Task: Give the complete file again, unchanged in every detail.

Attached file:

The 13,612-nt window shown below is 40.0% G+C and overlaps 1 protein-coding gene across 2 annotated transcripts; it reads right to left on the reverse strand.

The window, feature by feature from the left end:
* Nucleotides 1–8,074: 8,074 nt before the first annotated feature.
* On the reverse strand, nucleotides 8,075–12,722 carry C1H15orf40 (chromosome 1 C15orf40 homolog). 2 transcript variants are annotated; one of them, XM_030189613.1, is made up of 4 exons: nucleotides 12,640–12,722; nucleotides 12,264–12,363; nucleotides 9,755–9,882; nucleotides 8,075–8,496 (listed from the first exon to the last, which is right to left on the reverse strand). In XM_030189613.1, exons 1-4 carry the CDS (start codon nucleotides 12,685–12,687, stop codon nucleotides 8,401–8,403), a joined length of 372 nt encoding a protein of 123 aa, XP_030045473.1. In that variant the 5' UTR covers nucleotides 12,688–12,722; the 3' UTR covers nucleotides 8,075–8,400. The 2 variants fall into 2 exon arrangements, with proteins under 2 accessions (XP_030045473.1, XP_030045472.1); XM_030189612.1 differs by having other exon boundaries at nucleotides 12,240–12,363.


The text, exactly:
The 13,612-nt window shown below is 40.0% G+C and overlaps 1 protein-coding gene across 2 annotated transcripts; it reads right to left on the reverse strand.

The window, feature by feature from the left end:
* Nucleotides 1–8,074: 8,074 nt before the first annotated feature.
* On the reverse strand, nucleotides 8,075–12,722 carry C1H15orf40 (chromosome 1 C15orf40 homolog). 2 transcript variants are annotated; one of them, XM_030189613.1, is made up of 4 exons: nucleotides 12,640–12,722; nucleotides 12,264–12,363; nucleotides 9,755–9,882; nucleotides 8,075–8,496 (listed from the first exon to the last, which is right to left on the reverse strand). In XM_030189613.1, exons 1-4 carry the CDS (start codon nucleotides 12,685–12,687, stop codon nucleotides 8,401–8,403), a joined length of 372 nt encoding a protein of 123 aa, XP_030045473.1. In that variant the 5' UTR covers nucleotides 12,688–12,722; the 3' UTR covers nucleotides 8,075–8,400. The 2 variants fall into 2 exon arrangements, with proteins under 2 accessions (XP_030045473.1, XP_030045472.1); XM_030189612.1 differs by having other exon boundaries at nucleotides 12,240–12,363.